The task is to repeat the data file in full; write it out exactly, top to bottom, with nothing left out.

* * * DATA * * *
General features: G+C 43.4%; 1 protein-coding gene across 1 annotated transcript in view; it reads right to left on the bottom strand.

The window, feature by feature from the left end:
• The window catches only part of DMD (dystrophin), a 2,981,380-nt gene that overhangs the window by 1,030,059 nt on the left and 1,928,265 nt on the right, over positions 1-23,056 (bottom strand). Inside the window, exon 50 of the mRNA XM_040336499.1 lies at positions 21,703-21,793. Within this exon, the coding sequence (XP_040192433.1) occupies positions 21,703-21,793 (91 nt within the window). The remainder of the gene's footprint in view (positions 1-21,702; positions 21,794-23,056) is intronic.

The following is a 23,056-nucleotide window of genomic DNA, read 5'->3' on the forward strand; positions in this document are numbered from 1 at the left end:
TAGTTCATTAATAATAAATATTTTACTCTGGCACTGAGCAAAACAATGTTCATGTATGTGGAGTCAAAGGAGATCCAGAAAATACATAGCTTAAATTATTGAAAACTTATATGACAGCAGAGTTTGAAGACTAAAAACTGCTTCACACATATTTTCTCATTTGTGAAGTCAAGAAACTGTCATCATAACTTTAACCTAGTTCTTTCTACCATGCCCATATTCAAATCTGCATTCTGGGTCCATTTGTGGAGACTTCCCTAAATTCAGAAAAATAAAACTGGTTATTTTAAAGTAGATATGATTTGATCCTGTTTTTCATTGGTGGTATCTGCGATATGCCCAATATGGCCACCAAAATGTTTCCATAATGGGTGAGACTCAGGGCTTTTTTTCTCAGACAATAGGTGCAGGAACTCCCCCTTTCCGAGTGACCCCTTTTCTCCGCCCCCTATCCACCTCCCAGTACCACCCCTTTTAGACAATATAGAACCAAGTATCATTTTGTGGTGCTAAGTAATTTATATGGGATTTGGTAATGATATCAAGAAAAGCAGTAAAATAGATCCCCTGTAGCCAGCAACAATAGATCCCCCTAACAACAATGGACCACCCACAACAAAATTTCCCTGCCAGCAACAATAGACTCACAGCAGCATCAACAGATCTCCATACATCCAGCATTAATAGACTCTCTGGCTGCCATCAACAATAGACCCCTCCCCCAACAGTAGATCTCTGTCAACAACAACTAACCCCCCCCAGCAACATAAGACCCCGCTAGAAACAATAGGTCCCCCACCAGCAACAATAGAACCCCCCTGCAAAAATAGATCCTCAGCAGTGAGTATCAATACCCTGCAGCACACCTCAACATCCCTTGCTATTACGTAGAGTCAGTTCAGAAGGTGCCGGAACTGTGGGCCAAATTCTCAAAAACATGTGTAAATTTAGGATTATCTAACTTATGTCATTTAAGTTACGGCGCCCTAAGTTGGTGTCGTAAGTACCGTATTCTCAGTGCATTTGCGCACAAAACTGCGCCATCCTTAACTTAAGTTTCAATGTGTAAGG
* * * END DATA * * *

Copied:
General features: G+C 43.4%; 1 protein-coding gene across 1 annotated transcript in view; it reads right to left on the bottom strand.

The window, feature by feature from the left end:
• The window catches only part of DMD (dystrophin), a 2,981,380-nt gene that overhangs the window by 1,030,059 nt on the left and 1,928,265 nt on the right, over positions 1-23,056 (bottom strand). Inside the window, exon 50 of the mRNA XM_040336499.1 lies at positions 21,703-21,793. Within this exon, the coding sequence (XP_040192433.1) occupies positions 21,703-21,793 (91 nt within the window). The remainder of the gene's footprint in view (positions 1-21,702; positions 21,794-23,056) is intronic.

The following is a 23,056-nucleotide window of genomic DNA, read 5'->3' on the forward strand; positions in this document are numbered from 1 at the left end:
TAGTTCATTAATAATAAATATTTTACTCTGGCACTGAGCAAAACAATGTTCATGTATGTGGAGTCAAAGGAGATCCAGAAAATACATAGCTTAAATTATTGAAAACTTATATGACAGCAGAGTTTGAAGACTAAAAACTGCTTCACACATATTTTCTCATTTGTGAAGTCAAGAAACTGTCATCATAACTTTAACCTAGTTCTTTCTACCATGCCCATATTCAAATCTGCATTCTGGGTCCATTTGTGGAGACTTCCCTAAATTCAGAAAAATAAAACTGGTTATTTTAAAGTAGATATGATTTGATCCTGTTTTTCATTGGTGGTATCTGCGATATGCCCAATATGGCCACCAAAATGTTTCCATAATGGGTGAGACTCAGGGCTTTTTTTCTCAGACAATAGGTGCAGGAACTCCCCCTTTCCGAGTGACCCCTTTTCTCCGCCCCCTATCCACCTCCCAGTACCACCCCTTTTAGACAATATAGAACCAAGTATCATTTTGTGGTGCTAAGTAATTTATATGGGATTTGGTAATGATATCAAGAAAAGCAGTAAAATAGATCCCCTGTAGCCAGCAACAATAGATCCCCCTAACAACAATGGACCACCCACAACAAAATTTCCCTGCCAGCAACAATAGACTCACAGCAGCATCAACAGATCTCCATACATCCAGCATTAATAGACTCTCTGGCTGCCATCAACAATAGACCCCTCCCCCAACAGTAGATCTCTGTCAACAACAACTAACCCCCCCCAGCAACATAAGACCCCGCTAGAAACAATAGGTCCCCCACCAGCAACAATAGAACCCCCCTGCAAAAATAGATCCTCAGCAGTGAGTATCAATACCCTGCAGCACACCTCAACATCCCTTGCTATTACGTAGAGTCAGTTCAGAAGGTGCCGGAACTGTGGGCCAAATTCTCAAAAACATGTGTAAATTTAGGATTATCTAACTTATGTCATTTAAGTTACGGCGCCCTAAGTTGGTGTCGTAAGTACCGTATTCTCAGTGCATTTGCGCACAAAACTGCGCCATCCTTAACTTAAGTTTCAATGTGTAAGG